Recently, most plan sponsors were forced to make a decision about keeping a particular fixed income fund in their line-up that many participants feel is the anchor to their 401(k) plan investment strategy. When Bill Gross left PIMCO, plan sponsors needed to consider whether PIMCO's flagship Total Return Fund should remain part of their investment menus. Many observers have used this situation to outline the benefits of white-labeling 401(k) plan investment funds. I don't believe that white-labeling makes sense, for the following reasons:

  • Transparency. The process of white-labeling obscures the true identity of the funds that underlie a particular asset class. Proponents of white-labeling believe that if participants don't know what the fund is and who is managing it they will invest with more integrity based on their overall investment strategy. Unfortunately, white-labeling flies in the face of the overall movement in retirement plans towards transparency. Don't participants have a right to know what fund they are investing in and shouldn't that be a major consideration in determining whether they invest in it?
  • Participant understanding. Participant understanding of 401(k) plans is paramount. Use of unbranded or white-labeled funds is great for a defined benefit plan where participants do not bear the investment risk or responsibility. But, with 401(k) plans, white-labeling can be confusing. Anything that helps participants better understand their plans should be embraced. Without question there are investment funds and mutual fund companies that participants quickly recognize, helping them become more comfortable with the investment offerings in their plans.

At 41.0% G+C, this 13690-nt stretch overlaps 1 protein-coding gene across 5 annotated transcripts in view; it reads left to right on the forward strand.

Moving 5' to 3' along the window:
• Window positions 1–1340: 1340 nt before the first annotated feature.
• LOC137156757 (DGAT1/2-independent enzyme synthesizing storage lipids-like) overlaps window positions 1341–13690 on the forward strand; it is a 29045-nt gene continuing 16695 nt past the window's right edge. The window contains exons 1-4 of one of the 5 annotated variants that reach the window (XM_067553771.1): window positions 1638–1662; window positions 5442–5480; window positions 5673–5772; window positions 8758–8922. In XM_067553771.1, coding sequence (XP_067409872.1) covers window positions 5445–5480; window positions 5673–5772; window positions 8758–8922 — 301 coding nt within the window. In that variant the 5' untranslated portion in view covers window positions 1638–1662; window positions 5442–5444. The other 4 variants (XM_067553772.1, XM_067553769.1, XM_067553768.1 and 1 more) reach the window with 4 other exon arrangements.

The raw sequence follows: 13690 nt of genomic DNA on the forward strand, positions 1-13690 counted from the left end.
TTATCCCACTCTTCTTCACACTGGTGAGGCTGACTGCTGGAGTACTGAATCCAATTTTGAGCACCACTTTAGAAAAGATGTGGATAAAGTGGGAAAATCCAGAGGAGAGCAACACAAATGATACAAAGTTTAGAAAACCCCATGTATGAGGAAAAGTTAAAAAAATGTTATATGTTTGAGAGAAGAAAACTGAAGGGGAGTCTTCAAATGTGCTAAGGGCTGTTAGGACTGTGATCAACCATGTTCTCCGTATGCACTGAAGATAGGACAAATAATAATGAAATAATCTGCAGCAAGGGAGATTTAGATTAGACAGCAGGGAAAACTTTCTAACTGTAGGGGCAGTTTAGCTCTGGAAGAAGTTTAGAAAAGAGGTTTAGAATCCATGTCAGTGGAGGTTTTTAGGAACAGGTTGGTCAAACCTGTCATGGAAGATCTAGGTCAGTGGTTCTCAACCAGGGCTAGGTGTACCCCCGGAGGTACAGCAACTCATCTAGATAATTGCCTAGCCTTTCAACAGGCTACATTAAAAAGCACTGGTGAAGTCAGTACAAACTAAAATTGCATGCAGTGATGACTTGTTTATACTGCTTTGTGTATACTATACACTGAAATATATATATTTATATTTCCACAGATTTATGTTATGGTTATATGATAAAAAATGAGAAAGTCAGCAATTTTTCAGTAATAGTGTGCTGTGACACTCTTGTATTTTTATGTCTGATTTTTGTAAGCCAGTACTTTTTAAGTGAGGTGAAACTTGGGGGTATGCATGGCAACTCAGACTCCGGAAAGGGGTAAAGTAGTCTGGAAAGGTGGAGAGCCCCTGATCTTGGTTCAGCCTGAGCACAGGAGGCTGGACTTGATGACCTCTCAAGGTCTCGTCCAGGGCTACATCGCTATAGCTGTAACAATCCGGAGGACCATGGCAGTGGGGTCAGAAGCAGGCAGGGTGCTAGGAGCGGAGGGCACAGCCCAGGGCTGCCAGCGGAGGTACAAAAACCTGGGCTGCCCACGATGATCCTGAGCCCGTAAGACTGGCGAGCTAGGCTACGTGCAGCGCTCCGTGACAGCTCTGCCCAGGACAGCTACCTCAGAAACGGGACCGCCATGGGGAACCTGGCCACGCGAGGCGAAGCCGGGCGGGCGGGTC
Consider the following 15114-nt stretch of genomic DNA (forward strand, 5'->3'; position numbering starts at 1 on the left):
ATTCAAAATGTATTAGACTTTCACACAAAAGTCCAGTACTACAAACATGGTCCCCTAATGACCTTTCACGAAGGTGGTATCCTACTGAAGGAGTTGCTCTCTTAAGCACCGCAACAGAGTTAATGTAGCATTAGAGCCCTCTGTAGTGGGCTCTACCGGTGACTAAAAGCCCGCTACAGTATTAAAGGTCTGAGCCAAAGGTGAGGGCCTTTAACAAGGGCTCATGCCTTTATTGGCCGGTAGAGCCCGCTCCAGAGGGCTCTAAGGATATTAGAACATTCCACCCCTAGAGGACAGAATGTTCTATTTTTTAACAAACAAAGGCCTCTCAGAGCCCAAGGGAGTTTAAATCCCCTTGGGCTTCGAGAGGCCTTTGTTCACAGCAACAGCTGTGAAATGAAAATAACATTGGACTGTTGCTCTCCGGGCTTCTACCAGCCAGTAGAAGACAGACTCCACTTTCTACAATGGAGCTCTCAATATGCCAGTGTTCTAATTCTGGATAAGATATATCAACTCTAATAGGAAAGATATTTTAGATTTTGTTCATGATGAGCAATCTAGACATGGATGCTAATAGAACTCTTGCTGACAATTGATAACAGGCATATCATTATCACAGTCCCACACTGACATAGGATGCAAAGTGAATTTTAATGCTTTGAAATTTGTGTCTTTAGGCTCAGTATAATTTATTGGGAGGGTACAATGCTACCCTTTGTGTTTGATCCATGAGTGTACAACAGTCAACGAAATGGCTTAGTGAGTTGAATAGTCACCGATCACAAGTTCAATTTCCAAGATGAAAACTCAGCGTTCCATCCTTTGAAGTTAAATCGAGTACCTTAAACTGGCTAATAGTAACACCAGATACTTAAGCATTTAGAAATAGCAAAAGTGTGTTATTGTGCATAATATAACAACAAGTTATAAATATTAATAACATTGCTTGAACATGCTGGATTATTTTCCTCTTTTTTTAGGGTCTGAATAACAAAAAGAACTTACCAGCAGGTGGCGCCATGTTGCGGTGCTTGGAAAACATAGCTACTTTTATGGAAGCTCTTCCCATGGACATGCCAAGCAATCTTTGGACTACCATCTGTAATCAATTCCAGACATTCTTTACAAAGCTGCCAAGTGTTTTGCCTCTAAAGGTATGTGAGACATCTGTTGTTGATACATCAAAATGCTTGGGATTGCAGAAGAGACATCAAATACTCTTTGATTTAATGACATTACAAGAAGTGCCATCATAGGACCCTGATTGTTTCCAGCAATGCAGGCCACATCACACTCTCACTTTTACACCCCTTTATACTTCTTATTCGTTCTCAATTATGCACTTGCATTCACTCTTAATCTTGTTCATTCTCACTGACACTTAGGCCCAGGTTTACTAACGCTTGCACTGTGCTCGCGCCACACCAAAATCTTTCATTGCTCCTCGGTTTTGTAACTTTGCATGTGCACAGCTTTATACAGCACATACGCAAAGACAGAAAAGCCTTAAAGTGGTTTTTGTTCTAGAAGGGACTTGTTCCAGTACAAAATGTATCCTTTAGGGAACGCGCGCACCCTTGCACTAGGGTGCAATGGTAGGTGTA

• Fund changes. Many experts believe white-labeling facilitates an easier fund change process. Funds or strategies can be changed without notifying participants. This is another activity that seems to lead to less transparency rather than more. Also, if a change is being made to an asset class I am invested in as a participant, why wouldn't I want to know that the change is being made? It would seem logical to alert plan participants to give them the opportunity to re-consider whether it makes sense to continue to invest in that asset class or strategy.
  • Continuing follow-up. Using branded funds makes it possible for participants to obtain objective, unbiased information about their investment funds from many sources. White-labeling washes away this benefit since it is not possible to find publically available information about white-labeled funds from sources like Morningstar, for example.
  • Super-star managers. Supporters of white-labeling believe that participants can become distracted when a super-star manager leaves a fund that they may be invested in. Since white-labeling hides the names of the investment funds from participants, many may not be aware of management changes. Shouldn't they be? The departure of a super-star manager can significantly affect that fund's future investment prospects. It may also alter the future path of that fund family. It would seem that a change like this should be shared with participants rather than hidden from them.

There is no question that white-labeling makes investment fund administration and communication easier for plan sponsors. However, 401(k) plans are not run for the benefit of plan sponsors. Rather, they are required to be run by the Department of Labor for the benefit of plan participants.
Robert C. Lawton, AIF, CRPS is president of Lawton Retirement Plan Consultants, LLC, an RIA firm helping retirement plan sponsors with their investment, fiduciary, employee education and compliance responsibilities. He may be contacted at bob@lawtonrpc.com or 414.828.4015.

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